The Future Of Videoconferencing Is Everywhere-Access And Seamless Connectivity — But How Do You Get There?
In a work culture dominated by meetings, organizations continue to look to videoconferencing to cut travel by replicating the in-person experiences that employees prefer — or at least make voice conversations more engaging by fostering the trust and improved communication that comes with being able to read the other person’s body language. Today, we published our first Forrester Wave™ on room-based videoconferencing, evaluating seven vendors: Cisco, Huawei, LifeSize, Polycom, Radvision, Teliris, and Vidyo. The Forrester Wave positions vendors according to their ability to deliver a complete portfolio of videoconferencing solutions and their strategy in the face of several key trends.
The videoconferencing market is going through significant change marked by efforts to make the historically cost-prohibitive technology more widely accessible. After a boom period sparked by interest in high-definition quality and epitomized by investments in multiscreen immersive telepresence studios, videoconferencing innovation today is happening on smaller screens like PCs, smartphones, and tablets that workers use in their everyday jobs. In response to this growing interest, vendors not only have to show strategies that account for desktop and mobile applications — they also have to make their traditional dedicated room-based systems easier to deploy at scale. IT decision-makers today are making vendor selections based on their interest in:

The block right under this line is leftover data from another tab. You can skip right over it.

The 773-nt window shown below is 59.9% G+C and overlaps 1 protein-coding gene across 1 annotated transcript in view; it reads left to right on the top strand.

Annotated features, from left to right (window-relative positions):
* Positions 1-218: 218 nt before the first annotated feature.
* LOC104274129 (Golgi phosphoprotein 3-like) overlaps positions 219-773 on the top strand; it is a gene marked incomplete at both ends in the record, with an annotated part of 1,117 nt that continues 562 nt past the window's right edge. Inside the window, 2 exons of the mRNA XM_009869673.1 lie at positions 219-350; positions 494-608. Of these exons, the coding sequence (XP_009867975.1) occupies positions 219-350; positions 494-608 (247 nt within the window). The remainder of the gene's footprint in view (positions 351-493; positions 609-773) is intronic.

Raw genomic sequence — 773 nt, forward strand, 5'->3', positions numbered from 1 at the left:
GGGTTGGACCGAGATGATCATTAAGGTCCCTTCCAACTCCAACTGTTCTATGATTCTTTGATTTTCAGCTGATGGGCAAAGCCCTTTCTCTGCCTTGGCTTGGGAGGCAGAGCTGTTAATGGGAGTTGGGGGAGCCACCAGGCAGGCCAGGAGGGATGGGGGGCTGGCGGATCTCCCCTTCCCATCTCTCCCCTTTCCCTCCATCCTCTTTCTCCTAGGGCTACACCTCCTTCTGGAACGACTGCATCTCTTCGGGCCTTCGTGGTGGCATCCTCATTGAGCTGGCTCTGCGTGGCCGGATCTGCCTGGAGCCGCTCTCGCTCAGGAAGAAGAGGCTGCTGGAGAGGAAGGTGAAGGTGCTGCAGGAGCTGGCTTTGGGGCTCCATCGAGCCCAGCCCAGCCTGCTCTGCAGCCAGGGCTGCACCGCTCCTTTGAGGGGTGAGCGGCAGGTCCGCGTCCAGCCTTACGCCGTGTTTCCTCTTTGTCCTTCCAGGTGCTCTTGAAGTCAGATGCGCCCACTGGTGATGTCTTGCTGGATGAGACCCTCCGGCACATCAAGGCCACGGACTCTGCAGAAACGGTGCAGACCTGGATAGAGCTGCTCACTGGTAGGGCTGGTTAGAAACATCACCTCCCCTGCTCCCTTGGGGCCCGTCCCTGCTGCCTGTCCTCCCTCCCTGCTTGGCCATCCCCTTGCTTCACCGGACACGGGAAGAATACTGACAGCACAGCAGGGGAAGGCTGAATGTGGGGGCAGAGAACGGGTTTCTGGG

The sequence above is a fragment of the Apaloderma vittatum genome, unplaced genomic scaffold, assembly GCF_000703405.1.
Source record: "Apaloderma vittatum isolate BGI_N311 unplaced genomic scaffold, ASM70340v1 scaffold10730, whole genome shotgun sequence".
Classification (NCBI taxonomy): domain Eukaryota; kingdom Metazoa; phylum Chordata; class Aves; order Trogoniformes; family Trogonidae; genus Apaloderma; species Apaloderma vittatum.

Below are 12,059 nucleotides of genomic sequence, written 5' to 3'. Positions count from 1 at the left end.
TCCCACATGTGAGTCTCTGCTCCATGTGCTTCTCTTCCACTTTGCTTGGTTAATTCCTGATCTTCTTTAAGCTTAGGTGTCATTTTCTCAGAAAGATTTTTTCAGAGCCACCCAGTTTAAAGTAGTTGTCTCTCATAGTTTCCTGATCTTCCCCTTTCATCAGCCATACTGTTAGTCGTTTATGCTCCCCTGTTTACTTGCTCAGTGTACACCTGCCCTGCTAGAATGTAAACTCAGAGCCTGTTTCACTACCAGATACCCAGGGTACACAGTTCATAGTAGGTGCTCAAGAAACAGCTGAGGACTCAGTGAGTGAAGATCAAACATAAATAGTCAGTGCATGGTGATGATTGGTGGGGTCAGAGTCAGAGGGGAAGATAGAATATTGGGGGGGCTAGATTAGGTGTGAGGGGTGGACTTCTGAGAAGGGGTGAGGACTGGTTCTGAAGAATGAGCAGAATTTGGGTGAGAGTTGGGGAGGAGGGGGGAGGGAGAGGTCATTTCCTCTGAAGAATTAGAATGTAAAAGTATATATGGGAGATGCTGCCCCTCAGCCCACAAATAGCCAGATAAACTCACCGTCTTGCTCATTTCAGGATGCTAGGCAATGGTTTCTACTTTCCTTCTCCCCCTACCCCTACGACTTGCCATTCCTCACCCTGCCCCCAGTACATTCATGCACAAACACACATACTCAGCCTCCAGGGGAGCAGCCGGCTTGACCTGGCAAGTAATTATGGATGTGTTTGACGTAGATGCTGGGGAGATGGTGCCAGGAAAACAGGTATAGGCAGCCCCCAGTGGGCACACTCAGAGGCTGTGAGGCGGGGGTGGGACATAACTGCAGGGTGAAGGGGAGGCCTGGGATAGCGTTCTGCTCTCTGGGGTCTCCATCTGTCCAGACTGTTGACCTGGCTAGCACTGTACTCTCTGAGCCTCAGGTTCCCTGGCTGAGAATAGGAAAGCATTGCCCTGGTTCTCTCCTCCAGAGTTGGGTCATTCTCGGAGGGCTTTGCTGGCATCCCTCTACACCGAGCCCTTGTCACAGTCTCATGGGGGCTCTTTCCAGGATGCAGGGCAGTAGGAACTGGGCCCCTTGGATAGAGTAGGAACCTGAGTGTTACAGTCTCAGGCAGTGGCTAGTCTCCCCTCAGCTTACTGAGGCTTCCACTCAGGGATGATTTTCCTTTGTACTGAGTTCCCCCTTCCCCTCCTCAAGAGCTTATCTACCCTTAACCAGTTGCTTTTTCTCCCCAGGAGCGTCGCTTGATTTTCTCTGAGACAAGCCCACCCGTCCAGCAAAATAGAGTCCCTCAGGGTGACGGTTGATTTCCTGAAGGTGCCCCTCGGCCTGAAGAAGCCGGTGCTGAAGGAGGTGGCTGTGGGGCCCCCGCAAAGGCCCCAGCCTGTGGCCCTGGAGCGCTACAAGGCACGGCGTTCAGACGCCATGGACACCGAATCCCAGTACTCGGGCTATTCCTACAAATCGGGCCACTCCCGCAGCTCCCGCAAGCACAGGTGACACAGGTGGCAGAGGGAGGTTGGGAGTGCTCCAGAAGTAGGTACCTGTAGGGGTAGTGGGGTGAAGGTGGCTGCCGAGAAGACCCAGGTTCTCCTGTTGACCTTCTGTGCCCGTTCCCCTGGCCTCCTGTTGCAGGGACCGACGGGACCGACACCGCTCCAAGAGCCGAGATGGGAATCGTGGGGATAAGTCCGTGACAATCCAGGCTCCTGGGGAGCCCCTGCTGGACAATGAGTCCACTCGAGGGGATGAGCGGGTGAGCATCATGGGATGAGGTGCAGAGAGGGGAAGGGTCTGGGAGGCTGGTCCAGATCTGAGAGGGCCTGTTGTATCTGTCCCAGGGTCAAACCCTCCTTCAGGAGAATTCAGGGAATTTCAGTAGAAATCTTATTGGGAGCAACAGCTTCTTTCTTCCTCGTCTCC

- More-inexpensive systems versus immersive telepresence that provides life-like quality.
- Compatibility with SIP-based UC environments to provide an integrated user experience.
- Alternative deployment models — cloud, managed services, software-based, and non-MCU-based — to mitigate the cost and skills barriers to scalable videoconferencing.
I will be holding a webinar discussing this Forrester Wave and trends in videoconferencing on September 19. In the meantime, I open the floor for discussion on this evolving market. What do you think is the future of videoconferencing?